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Books about the future of Google

. Books about the future of Google


The Google Story: Inside the Hottest Business, Media, and Technology Success of Our Time
by
David Vise, Mark Malseed

If Google's splashy IPO and skyrocketing stock haven't revived the dotcom sector, they have certainly revived the dotcom hype industry, judging by this adulatory history of the Internet search engine. Billionaire founders Larry Page and Sergey Brin, their countercultural rectitude imbibed straight from the Burning Man festival, are brilliant visionaries dedicated to putting all information at mankind's fingertips and "genuinely nice people" who "didn't care about getting rich." Their company motto, "Don't Be Evil," is not just PR boilerplate rendered in fantasy-gaming rhetoric, but a deeply-pondered organizing principle. Washington Post reporter Vise, author of The Bureau and the Mole, and researcher Malseed give a serviceable rundown of the company's rise from grad-student project to web juggernaut, its innovative technology and targeted advertising system, its savvy deal-making and its inevitable battles with Microsoft. But while they raise the occasional quibble about controversial company policies, they generally allow Google's image of idealism to overshadow the reality of a corporate leviathan. Worse, the bloated text feels like the product of an overly broad web search: anything with keyword Google-executives' speeches, seminar talks, informal Q and A sessions with students, company press releases, legal documents, SEC filings, even the company chef's fried chicken recipe-comes up, excerpted at inordinate and rambling length, drowning insight in a flood of information.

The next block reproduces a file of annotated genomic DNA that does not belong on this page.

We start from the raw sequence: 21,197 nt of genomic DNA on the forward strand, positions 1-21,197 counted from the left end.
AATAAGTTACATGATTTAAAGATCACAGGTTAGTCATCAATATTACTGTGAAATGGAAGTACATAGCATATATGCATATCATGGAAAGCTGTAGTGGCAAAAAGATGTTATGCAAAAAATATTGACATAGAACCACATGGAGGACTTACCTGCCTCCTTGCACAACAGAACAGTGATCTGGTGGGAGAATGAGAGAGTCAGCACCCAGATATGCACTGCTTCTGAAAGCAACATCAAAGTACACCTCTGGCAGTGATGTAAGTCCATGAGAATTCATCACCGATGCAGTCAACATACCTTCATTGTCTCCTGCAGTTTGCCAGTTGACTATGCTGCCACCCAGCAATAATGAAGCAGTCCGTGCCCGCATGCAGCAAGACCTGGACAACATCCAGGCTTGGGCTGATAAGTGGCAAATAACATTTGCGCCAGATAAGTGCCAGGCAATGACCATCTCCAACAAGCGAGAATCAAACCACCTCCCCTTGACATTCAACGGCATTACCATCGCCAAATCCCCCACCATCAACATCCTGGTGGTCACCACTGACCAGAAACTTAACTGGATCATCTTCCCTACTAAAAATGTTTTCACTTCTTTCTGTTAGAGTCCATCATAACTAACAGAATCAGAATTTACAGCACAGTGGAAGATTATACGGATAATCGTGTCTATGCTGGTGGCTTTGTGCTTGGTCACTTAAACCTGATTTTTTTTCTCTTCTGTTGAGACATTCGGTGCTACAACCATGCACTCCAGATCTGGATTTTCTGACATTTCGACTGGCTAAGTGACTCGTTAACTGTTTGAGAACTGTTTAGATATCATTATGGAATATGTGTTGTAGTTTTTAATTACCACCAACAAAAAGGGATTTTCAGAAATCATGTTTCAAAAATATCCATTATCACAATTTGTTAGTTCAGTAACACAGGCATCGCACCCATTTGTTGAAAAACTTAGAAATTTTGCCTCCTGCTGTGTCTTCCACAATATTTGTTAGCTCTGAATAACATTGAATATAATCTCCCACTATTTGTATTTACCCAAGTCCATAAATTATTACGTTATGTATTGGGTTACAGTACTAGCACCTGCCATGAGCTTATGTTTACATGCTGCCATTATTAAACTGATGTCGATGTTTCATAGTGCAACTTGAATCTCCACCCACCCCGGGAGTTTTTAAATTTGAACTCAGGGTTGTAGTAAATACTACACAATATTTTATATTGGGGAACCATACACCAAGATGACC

Google and the Myth of Universal Knowledge: A View from Europe
by Jean-Noel Jeanneney

The recent announcement that Google will digitize the holdings of several major libraries sent shock waves through the book industry and academe. Google presented this digital repository as a first step towards a long-dreamed-of universal library, but skeptics were quick to raise a number of concerns about the potential for copyright infringement and unanticipated effects on the business of research and publishing.

Jean-Noël Jeanneney, president of France’s Bibliothèque Nationale, here takes aim at what he sees as a far more troubling aspect of Google’s Library Project: its potential to misrepresent - and even damage - the world’s cultural heritage. In this impassioned work, Jeanneney argues that Google’s unsystematic digitization of books from a few partner libraries and its reliance on works written mostly in English constitute acts of selection that can only extend the dominance of American culture abroad. This danger is made evident by a Google book search the author discusses here - one run on Hugo, Cervantes, Dante, and Goethe that resulted in just one non-English edition, and a German translation of Hugo at that. An archive that can so easily slight the masters of European literature - and whose development is driven by commercial interests - cannot provide the foundation for a universal library.